Executive Development – Options are Wide Open Who is an Executive: A person or group having administrative or managerial authority in an organization. While “executive” and “manager” and “leader” are often used interchangeably, “executive” is commonly used to signify the top 5% to 10% of the organization. Executive Development : aimed at developing the skills and competencies of those that (will) have executive positions in organisation. Capabilities of a Good Manager: A good manager can make an organization grow, survive and shine amidst tough competition, if he is bestowed with corporate competencies such as perseverance, capacity to put in hard work, sense of loyalty and responsibility, all of which may be inherited or acquired qualities. Loyalty stems from internalized morality that may be a result of his value system. Executive success is what the organizations should aim for, and firms should try to figure out the fundamental components that make up the success formula or equation. Road to Self-Development: In less developed countries, employees are more than satisfied if they are provided with a job that offers safety and security. Their thinking is restricted to mere physical and biological comforts and does not go beyond that point, where self development and self-actualization come into the picture. In developed countries, the situation is quite different, where the workers aim for empowerment and look for reasons that motivate them to do a job. Money also has its due role to play, and people whose wages are very meager cannot be expected to aim for empowerment, where their single motive is mere survival. Abraham Maslow’s Point of View: Abraham Maslow puts forward the hierarchical needs theory, arguing that, there are five levels of needs for people in general, right from physiological needs at the bottom of the pyramid and need for self actualization at the top, and safety, security and esteem needs coming in between. He points out that, once a need is satisfied, it ceases to be a motivator. This is so evident in our day to day lives, where wants and needs never cease to exist and once a want is satisfied, human mind wanders to catch hold of another. So, organizations should understand and analyze, what factors best motivate their employees, particularly their managers (who might serve as a source of inspiration to their subordinates).It should be remembered that non-availability of jobs leads to dissatisfaction whereas availability of jobs need not motivate employees. Some factors which have been proven to be real motivators are as following: Recognition Opportunities for self development Additional responsibilities(lateral expansion) Timely rewards(in terms of money and appreciation) Security Inculcating a sense of belongingness Conducive corporate atmosphere Corporate culture Good human relations Economic burden makes people less enthusiastic and anxious in developing countries and this hinders them from delivering to their fullest potential. Also the bureaucratic approach followed by conservative firms, autocratic leadership style and lack of supportive atmosphere make people work like automatons devoid of creativity. Such firms may show good results in terms of productivity initially, but in due course has to pay the price, in terms of absenteeism, high attrition rates and less efficiency. It has been proven that job satisfaction is directly proportional to efficiency. When people find a job tedious and monotonous, they tend to lose interest, which will be evident from their lack lustrous performance. Performance management has its bearing on executive success and by providing with ample scope for career advancement and autonomy; managers prove their mettle even within limited scope of resources. Acceleration of executive change implies the development of the executive mind for performing managerial activities in a better way. Note : A survey of CEOs in Fortune 500 enterprises indicated that executives spend little time with their...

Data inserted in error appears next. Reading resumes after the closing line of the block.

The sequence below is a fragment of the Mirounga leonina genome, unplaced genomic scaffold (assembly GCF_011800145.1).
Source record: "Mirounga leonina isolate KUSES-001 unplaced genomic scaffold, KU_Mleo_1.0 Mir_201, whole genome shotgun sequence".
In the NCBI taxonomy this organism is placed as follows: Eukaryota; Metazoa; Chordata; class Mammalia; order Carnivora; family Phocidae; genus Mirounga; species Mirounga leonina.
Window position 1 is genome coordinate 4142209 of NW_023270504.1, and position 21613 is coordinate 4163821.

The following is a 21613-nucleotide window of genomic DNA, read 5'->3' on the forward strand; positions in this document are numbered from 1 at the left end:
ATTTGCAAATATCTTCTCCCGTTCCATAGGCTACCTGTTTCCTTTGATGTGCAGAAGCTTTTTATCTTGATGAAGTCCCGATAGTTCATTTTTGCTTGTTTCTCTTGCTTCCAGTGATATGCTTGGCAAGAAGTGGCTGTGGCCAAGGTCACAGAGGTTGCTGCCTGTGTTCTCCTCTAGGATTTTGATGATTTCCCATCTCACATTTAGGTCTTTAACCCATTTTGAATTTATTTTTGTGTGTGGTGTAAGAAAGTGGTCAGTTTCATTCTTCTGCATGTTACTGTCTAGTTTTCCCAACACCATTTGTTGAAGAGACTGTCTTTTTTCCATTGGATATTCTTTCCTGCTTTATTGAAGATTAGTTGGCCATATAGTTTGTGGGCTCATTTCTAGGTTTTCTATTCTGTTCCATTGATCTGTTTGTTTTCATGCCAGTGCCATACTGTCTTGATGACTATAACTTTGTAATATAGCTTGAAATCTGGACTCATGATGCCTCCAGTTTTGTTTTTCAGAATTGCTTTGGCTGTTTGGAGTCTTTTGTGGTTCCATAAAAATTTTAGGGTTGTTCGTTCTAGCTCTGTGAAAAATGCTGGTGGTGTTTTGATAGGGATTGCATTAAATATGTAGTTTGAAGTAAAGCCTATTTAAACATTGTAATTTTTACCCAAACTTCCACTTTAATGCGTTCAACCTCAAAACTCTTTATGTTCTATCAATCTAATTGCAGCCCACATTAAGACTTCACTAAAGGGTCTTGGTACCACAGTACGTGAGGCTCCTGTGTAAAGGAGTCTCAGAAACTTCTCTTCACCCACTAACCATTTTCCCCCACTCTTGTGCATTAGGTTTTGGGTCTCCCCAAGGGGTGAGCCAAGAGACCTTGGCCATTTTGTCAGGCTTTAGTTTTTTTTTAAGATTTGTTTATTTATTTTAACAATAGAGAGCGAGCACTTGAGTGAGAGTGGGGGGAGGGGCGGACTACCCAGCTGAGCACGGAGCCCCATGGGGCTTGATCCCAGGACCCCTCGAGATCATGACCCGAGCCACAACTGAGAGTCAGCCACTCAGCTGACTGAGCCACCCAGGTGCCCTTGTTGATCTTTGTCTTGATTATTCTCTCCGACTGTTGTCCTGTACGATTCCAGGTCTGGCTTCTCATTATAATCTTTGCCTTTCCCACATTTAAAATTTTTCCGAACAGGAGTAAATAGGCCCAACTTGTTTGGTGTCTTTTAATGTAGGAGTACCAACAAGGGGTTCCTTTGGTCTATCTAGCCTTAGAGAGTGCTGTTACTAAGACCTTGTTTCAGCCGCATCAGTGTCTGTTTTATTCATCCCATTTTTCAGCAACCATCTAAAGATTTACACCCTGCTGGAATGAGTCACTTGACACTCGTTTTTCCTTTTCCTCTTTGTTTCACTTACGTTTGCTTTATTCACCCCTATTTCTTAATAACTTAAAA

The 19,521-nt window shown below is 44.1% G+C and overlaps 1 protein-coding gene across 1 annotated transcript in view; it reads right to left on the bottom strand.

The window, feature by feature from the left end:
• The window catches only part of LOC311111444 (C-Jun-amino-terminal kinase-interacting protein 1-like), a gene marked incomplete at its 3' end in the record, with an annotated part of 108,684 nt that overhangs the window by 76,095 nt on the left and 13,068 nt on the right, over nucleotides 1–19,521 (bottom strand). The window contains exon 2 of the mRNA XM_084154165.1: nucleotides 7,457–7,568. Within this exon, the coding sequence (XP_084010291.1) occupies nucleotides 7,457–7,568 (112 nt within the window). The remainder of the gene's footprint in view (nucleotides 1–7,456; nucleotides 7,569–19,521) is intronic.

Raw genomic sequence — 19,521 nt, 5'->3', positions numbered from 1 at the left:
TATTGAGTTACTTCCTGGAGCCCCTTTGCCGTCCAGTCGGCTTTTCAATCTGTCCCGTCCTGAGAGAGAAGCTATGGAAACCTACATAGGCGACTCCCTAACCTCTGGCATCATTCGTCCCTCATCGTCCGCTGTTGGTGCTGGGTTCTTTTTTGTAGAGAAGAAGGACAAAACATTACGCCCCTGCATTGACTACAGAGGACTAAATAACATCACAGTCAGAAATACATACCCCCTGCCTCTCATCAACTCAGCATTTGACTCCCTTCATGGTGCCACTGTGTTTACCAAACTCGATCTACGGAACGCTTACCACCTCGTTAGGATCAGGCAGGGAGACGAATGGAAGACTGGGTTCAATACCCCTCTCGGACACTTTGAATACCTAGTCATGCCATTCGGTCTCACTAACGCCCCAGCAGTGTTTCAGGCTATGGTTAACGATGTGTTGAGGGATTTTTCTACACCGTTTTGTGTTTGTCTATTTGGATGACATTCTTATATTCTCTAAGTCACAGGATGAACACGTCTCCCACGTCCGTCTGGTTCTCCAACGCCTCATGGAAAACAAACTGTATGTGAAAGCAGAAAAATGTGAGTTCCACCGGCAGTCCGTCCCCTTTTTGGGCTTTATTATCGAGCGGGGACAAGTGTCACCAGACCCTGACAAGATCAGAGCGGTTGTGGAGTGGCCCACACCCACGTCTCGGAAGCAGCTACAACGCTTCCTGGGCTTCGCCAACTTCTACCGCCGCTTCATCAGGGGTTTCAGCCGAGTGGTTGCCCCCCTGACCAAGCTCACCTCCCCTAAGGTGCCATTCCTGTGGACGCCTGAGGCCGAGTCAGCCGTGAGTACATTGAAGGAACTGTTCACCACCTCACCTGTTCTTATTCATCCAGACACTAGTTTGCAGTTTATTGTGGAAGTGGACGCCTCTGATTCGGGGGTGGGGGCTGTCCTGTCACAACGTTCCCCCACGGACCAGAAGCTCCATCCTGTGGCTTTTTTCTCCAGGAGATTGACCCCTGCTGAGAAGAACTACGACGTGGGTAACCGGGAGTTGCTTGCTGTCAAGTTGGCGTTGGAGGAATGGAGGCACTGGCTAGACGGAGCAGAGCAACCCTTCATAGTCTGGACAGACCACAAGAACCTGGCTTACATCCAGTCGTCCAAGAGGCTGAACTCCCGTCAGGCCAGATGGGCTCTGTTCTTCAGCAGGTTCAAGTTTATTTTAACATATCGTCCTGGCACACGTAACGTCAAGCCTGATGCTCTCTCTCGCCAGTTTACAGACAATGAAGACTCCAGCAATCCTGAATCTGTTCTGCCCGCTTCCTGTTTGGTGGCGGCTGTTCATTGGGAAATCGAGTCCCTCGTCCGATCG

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Scope and Characteristics of HRM

Scope and Characteristics of HRM